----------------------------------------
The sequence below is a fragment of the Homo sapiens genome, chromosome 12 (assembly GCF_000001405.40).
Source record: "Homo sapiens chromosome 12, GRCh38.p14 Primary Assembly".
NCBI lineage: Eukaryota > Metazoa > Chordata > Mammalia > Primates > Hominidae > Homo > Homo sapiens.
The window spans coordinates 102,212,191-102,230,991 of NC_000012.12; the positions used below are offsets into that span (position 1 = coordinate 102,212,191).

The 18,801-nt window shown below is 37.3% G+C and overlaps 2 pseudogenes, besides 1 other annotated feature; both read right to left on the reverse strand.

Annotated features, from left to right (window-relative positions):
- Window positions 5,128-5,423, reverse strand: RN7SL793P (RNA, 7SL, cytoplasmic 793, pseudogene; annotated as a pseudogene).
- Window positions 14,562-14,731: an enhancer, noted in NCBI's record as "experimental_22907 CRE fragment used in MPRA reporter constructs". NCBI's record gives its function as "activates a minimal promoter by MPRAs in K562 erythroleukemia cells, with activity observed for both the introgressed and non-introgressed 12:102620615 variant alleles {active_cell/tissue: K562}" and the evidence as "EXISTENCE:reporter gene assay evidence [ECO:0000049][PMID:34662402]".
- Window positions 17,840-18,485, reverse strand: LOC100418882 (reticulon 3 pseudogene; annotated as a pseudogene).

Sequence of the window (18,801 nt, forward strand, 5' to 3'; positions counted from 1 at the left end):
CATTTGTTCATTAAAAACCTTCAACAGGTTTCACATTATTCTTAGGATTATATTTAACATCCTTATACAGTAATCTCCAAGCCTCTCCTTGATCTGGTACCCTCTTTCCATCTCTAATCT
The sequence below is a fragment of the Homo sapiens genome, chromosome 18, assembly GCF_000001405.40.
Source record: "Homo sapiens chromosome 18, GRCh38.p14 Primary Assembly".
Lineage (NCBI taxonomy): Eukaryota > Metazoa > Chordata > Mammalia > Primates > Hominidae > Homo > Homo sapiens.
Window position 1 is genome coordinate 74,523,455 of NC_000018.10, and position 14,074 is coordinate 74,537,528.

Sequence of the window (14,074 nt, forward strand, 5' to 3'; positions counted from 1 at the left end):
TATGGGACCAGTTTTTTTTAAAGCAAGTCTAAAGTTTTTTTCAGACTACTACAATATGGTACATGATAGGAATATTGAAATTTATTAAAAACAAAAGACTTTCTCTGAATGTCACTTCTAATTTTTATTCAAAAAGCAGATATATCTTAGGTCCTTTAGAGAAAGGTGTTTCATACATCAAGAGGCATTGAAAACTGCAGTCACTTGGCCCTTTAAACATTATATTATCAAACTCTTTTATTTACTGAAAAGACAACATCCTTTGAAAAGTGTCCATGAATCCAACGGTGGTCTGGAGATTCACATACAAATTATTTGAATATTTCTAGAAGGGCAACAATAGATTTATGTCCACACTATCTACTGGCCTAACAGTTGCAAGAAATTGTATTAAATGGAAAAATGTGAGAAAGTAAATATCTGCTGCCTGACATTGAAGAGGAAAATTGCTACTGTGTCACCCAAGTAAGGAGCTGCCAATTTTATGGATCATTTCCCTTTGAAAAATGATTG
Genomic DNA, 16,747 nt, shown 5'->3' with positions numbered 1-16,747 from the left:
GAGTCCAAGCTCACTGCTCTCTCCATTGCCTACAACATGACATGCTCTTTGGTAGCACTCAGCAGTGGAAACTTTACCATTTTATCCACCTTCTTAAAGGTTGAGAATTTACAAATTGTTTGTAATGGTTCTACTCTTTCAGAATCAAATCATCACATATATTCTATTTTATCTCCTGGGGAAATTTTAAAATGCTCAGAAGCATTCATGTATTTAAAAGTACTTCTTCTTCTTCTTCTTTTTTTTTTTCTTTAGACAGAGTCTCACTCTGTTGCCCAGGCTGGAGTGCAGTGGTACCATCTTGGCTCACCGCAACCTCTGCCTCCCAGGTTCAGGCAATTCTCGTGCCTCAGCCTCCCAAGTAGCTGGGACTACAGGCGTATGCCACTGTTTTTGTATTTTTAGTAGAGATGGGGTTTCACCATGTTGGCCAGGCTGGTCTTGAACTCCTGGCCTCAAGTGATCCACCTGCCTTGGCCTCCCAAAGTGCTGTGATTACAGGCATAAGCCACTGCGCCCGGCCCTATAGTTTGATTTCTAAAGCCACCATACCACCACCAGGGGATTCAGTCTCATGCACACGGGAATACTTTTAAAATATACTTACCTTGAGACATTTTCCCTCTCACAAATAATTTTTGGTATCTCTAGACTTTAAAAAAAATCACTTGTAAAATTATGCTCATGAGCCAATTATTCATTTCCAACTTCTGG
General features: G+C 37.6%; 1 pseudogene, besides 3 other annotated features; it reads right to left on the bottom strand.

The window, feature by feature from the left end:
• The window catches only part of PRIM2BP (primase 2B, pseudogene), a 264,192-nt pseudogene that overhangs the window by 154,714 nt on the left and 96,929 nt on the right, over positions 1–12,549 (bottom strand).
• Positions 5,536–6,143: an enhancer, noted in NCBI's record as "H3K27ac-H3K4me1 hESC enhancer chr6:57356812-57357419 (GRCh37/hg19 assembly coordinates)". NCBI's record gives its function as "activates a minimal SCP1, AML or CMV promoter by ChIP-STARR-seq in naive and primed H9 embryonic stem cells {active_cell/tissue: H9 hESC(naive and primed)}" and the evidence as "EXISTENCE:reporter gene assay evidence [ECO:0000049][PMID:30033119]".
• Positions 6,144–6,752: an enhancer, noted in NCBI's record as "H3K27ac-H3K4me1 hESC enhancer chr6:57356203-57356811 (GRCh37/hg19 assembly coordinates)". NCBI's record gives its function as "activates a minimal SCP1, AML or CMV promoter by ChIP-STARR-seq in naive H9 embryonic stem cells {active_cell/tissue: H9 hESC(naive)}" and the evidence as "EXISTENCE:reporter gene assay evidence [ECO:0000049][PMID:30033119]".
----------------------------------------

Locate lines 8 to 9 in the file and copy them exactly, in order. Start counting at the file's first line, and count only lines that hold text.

- Window positions 14,562-14,731: an enhancer, noted in NCBI's record as "experimental_22907 CRE fragment used in MPRA reporter constructs". NCBI's record gives its function as "activates a minimal promoter by MPRAs in K562 erythroleukemia cells, with activity observed for both the introgressed and non-introgressed 12:102620615 variant alleles {active_cell/tissue: K562}" and the evidence as "EXISTENCE:reporter gene assay evidence [ECO:0000049][PMID:34662402]".
- Window positions 17,840-18,485, reverse strand: LOC100418882 (reticulon 3 pseudogene; annotated as a pseudogene).